- CEO of the defunct UT Bank, Prince Kofi Amoabeng, has said Mahama’s promise on the financial sector is unrealistic
- He says the promise sounds good to the ear but wonders how it is going to be rolled out
- Mahama has promised to restore indigenous stake in participation
- Amoabeng believes owing to the current state of the local banking sector, Mahama’s promise needs to be checked
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The CEO of the defunct UT Bank, Prince Kofi Amoabeng, has said the promise on the financial sector has made by former president John Mahama is not realistic.
He has described Mahama’s promise as something that is good to the ear, however, he wonders how that would be achieved given the current state of the local banking sector.
Amoabeng was speaking in an interview according to a report sighted by YEN.com.gh on Mynewsgh.com.
About the promise, Mahama said if he wins the election, he would restore the indigenous stake and participation of local banks in the financial sector.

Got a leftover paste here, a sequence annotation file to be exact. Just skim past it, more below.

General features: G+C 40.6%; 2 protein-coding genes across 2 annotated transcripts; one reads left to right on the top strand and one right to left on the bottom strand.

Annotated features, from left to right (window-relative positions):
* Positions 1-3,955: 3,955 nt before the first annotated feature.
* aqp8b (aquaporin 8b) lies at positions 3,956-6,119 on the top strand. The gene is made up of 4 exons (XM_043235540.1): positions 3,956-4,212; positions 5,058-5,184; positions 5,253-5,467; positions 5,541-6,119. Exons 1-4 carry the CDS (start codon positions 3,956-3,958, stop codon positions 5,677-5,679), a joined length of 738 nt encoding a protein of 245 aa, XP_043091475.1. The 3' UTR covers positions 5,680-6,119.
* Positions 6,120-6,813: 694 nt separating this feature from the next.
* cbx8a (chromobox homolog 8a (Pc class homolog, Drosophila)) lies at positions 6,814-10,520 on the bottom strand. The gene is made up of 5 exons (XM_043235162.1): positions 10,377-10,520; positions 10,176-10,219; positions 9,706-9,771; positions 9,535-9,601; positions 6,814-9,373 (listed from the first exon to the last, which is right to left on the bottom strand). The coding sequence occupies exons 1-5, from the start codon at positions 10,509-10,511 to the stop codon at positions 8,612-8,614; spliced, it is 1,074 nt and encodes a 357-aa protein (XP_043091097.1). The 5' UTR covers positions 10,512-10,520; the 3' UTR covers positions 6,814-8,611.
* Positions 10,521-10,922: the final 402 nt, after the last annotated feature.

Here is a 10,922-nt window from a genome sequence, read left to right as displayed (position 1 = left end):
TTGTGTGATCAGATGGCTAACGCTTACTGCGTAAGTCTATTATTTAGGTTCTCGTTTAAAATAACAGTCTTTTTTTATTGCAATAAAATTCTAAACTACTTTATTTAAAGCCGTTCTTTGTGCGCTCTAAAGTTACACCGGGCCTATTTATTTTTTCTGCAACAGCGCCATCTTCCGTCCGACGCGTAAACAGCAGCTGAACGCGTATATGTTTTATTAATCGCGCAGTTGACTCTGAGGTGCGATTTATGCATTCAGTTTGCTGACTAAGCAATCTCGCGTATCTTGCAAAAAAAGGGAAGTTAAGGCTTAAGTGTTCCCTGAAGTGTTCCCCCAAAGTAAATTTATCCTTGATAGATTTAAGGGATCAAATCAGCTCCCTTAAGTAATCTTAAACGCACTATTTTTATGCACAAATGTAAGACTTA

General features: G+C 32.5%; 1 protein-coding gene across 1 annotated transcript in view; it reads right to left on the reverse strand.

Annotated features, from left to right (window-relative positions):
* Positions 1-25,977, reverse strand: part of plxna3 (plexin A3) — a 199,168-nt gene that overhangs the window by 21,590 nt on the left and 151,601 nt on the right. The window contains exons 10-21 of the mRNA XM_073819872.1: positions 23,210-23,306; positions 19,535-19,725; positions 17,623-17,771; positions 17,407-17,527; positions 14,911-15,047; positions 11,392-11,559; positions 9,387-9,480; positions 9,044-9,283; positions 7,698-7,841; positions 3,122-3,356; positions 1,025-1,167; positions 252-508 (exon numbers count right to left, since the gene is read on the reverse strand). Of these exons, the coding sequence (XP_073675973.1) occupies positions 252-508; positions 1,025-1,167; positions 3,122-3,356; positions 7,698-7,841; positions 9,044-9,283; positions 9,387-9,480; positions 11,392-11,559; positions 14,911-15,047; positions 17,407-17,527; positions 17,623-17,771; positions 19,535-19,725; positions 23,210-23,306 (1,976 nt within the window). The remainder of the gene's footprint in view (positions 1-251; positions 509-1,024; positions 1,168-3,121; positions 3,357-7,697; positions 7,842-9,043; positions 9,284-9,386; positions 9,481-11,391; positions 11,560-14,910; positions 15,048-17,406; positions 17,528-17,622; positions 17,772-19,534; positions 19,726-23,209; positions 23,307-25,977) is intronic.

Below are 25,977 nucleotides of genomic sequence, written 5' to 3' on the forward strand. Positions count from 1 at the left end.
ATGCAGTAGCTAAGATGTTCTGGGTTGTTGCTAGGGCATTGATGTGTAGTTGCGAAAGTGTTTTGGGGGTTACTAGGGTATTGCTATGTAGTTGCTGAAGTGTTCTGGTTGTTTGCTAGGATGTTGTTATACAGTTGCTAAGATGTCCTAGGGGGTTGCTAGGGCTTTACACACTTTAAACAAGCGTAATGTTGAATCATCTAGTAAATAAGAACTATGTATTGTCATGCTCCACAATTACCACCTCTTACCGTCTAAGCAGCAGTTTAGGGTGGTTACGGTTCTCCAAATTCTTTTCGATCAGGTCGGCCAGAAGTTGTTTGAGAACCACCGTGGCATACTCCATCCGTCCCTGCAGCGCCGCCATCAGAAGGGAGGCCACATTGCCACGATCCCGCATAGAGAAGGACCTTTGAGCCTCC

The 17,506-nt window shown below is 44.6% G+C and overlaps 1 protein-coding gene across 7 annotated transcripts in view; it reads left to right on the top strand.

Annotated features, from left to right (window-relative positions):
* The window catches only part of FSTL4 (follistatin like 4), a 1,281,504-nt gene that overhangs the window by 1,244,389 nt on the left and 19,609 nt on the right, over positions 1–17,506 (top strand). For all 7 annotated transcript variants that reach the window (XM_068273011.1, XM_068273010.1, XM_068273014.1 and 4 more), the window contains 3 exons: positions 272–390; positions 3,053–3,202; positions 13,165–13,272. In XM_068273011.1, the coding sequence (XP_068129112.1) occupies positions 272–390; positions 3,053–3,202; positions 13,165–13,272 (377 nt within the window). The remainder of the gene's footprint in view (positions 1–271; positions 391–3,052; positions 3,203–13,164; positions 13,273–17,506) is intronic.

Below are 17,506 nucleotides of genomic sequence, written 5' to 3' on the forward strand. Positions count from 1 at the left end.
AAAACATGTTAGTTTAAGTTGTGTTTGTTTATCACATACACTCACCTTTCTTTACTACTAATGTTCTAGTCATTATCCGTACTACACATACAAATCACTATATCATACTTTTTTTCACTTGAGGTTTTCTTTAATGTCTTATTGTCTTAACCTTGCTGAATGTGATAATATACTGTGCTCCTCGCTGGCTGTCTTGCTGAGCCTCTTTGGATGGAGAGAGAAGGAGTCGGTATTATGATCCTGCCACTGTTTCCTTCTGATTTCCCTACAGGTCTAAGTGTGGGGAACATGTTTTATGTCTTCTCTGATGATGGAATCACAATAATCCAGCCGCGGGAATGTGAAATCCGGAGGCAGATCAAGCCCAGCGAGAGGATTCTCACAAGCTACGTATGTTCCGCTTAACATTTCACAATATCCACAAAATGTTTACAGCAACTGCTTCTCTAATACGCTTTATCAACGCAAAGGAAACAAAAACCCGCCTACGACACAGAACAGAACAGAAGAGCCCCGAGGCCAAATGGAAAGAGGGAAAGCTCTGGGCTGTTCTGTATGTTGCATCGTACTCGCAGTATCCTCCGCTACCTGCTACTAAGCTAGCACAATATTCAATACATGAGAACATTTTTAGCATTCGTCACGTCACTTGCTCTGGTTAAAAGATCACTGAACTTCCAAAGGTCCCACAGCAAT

He said he would find ways to promote greater financial inclusion and innovation of the local banks, as well as consider setting up appropriate mechanisation to regulate microfinance and allied sectors.
However, Kofi finds this hard to accept saying that given the current state of the local banks and microfinance, Mahama’s promise would not be an easy thing to achieve.
“I don’t know how they are going to do it,” he responded when the host asked him if the promise was real.
Meanwhile, Kofi Amoabeng’s bank, UT Bank, is one of the many banks that suffered and collapsed three years ago.
The bank was declared bankrupt in 2017 by the central bank after it was established that its liabilities had exceeded its assets.
It was said to be owing about GHC11 million cedis in debt coming from unpaid loans. The Capital Bank owed by Pastor Mensah Otabil was also dissolved in the same manner following its debt as well.
UT Bank was said to have given out huge loans to Ibrahim Mahama, a young brother of former president Mahama, who is also the CEO of Engineers and Planners.
Touching on the issue, Amoabeng said he has never regretted giving out the loan to Mahama to start his business.
To him, he did the right thing by giving out the loan, and that it was unfortunate things turned out this way.
He has confessed to dreading the possibility of being handed a jail term.
One of Amoabeng’s plush mansions has been taken over by the Economic and Organised Crime Office (EOCO), as reported earlier by YEN.com.gh.
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